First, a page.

Background There are a variety of devices capable of performing resuscitative endovascular balloon occlusion of the aorta (REBOA), with most containing compliant balloon material. While compliant material is ideal for balloon inflation due to its “cushioning” effect, it can be problematic to “control” during deflation. The COBRA-OS (Control Of Bleeding, Resuscitation, Arterial Occlusion System) was designed to optimize inflation and deflation of its compliant balloon and was tested in vitro and in vivo with respect to its overinflation and partial REBOA abilities.
Methods For overinflation, the COBRA-OS was inflated in three differently sized inner diameter (ID) vinyl tubes until balloon rupture. It was then overinflated in six harvested swine aortas and in all three REBOA zones of three anesthetized swine. For partial REBOA, the COBRA-OS underwent incremental deflation in a pulsatile benchtop aortic model and in zone 1 of three anesthetized swine.
Results For overinflation, compared with the known aortic rupture threshold of 4 atm, the COBRA-OS exceeded this value in only the smallest of the vinyl tubes: 8 mm ID tube, 6.5 atm; 9.5 mm ID tube, 3.5 atm; 13 mm ID tube, 1.5 atm. It also demonstrated greater than 500% overinflation ability without aortic damage in vitro and caused no aortic damage when inflated to maximum inflation volume in vivo. For partial REBOA, the COBRA-OS was able to provide a titration window of between 3 mL and 4 mL in both the pulsatile vascular model (3.4±0.12 mL) and anesthetized swine (3.8±0.35 mL).
Discussion The COBRA-OS demonstrated the ability to have a cushioning effect during inflation combined with titration control on deflation in vitro and in vivo. This study suggests that despite its balloon compliance, both safe overinflation and partial REBOA can be successfully achieved with the COBRA-OS.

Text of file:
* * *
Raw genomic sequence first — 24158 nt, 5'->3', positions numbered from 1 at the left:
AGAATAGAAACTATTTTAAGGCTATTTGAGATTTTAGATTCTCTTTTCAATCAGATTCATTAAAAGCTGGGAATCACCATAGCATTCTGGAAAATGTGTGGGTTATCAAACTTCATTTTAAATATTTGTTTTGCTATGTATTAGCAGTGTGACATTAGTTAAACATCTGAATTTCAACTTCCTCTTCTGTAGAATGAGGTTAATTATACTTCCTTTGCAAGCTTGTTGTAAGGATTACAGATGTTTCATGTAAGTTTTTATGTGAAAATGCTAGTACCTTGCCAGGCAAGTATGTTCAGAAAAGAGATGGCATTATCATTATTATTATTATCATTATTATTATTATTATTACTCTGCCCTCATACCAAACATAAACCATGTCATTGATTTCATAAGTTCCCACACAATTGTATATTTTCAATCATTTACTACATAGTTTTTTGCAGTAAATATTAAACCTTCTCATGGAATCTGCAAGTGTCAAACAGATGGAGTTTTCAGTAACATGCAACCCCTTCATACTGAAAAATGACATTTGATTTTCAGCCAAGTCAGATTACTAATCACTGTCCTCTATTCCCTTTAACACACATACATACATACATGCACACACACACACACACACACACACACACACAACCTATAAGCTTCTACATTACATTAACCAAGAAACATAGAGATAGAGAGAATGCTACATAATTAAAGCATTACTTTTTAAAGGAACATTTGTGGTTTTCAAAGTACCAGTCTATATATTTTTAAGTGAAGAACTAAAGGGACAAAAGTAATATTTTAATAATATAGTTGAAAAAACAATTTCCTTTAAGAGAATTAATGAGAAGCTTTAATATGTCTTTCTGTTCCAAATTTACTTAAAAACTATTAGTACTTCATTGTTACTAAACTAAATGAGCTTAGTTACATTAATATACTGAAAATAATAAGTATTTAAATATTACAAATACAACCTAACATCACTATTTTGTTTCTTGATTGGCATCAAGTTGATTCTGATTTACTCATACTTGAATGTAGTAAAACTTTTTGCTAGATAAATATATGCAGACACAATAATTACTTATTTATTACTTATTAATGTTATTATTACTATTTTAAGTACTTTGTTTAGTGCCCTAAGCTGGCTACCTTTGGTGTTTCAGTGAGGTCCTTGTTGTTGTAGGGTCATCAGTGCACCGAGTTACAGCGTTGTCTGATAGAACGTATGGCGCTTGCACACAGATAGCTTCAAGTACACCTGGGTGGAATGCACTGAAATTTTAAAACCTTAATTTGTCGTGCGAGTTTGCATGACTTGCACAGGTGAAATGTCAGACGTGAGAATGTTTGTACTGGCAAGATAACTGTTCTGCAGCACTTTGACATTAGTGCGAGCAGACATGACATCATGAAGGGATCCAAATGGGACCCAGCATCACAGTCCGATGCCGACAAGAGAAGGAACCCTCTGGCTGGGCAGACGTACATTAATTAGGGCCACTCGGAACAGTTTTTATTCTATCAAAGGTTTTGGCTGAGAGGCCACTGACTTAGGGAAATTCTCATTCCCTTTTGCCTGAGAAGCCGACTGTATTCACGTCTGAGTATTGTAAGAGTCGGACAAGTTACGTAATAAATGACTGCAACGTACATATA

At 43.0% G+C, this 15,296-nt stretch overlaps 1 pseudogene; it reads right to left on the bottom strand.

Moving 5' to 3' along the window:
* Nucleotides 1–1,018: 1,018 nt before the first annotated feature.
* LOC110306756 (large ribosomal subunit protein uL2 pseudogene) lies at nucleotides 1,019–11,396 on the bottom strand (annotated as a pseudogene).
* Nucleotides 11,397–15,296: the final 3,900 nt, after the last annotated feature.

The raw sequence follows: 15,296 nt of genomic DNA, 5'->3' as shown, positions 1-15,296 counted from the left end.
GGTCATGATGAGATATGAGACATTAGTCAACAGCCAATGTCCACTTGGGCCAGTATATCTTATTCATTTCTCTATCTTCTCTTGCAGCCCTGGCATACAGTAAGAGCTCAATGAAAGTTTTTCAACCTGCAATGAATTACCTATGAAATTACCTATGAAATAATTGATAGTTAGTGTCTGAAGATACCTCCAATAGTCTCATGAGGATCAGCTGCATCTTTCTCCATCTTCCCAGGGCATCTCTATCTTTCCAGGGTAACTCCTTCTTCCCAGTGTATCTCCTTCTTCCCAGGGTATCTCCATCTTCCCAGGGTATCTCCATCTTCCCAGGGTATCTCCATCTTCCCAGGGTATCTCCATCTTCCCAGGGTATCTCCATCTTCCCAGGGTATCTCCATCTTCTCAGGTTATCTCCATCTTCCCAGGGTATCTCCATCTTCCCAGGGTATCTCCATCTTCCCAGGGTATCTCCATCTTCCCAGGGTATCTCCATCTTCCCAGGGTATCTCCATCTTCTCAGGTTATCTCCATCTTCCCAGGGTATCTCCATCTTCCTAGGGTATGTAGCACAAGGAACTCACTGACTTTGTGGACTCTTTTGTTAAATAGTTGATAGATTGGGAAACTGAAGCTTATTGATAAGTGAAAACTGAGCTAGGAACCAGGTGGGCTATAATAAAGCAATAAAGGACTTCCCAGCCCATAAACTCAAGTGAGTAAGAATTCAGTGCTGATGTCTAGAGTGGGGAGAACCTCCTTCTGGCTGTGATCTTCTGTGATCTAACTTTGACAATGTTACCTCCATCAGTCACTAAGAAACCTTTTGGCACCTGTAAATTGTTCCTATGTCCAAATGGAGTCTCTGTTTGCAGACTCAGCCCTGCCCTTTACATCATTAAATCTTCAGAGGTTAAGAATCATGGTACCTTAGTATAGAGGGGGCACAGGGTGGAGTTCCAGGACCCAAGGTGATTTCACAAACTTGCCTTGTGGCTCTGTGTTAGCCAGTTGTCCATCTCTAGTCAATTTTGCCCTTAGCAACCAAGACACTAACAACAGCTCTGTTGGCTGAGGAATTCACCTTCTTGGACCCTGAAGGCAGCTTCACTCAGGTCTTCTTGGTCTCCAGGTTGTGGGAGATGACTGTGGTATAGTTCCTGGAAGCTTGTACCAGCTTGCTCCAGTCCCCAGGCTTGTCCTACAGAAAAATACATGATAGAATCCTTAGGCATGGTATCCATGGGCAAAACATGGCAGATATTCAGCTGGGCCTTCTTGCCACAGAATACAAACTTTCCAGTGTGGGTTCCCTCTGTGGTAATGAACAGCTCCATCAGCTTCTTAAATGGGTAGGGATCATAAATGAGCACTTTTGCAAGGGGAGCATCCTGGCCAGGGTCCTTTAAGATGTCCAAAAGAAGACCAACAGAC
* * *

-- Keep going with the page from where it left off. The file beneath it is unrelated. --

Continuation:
Level of evidence Basic science.
- animal experimentation
- minimally invasive surgical procedures
Data availability statement
Data are available upon reasonable request.
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WHAT IS ALREADY KNOWN ON THIS TOPIC
The balloon segments of most resuscitative endovascular balloon occlusion of the aorta (REBOA) devices are made of a compliant material that is meant to help decrease the rare but potentially lethal risk of aortic damage when occluding the aorta compared with semicompliant or non-compliant balloons.
Although compliant material is ideal for balloon inflation due to its “cushioning” effect, it can be problematic to “control” during deflation due to the difficulty of titrating flow past the balloon and therefore limits partial REBOA (p-REBOA) applications.
WHAT THIS STUDY ADDS
The COBRA-OS (Control Of Bleeding, Resuscitation, Arterial Occlusion System) is a novel 4 French REBOA device that has a cushioning effect during inflation combined with titration control on deflation.
This study suggests that despite its balloon compliance, both safe overinflation and p-REBOA can be successfully achieved with the COBRA-OS.
HOW THIS STUDY MIGHT AFFECT RESEARCH, PRACTICE OR POLICY
This study suggests that the COBRA-OS demonstrates safety if accidentally overinflated during REBOA and can be used for p-REBOA applications.
Endovascular resuscitation and trauma management techniques1 continue to evolve and resuscitative endovascular balloon occlusion of the aorta (REBOA) is one of the tools available. REBOA provides temporary aortic control in non-compressible torso hemorrhage and allows time for definitive surgical hemostasis. There are a variety of REBOA devices capable of achieving aortic occlusion, each with its own advantages and disadvantages.2 The balloon segments of most of these devices are made of a compliant material that is meant to help decrease the rare but potentially lethal risk of aortic damage when occluding the aorta compared with semicompliant or non-compliant balloons.3 While compliant material is ideal for balloon inflation due to its “cushioning” effect, it can be problematic to “control” during deflation due to the difficulty of titrating flow past the balloon. This can lead to significant hypotension on deflation and can limit partial REBOA (p-REBOA) applications. Because of the limitations of traditional compliant balloons, there has been recent emergence of p-REBOA-specific devices incorporating semicompliant balloon materials.4 5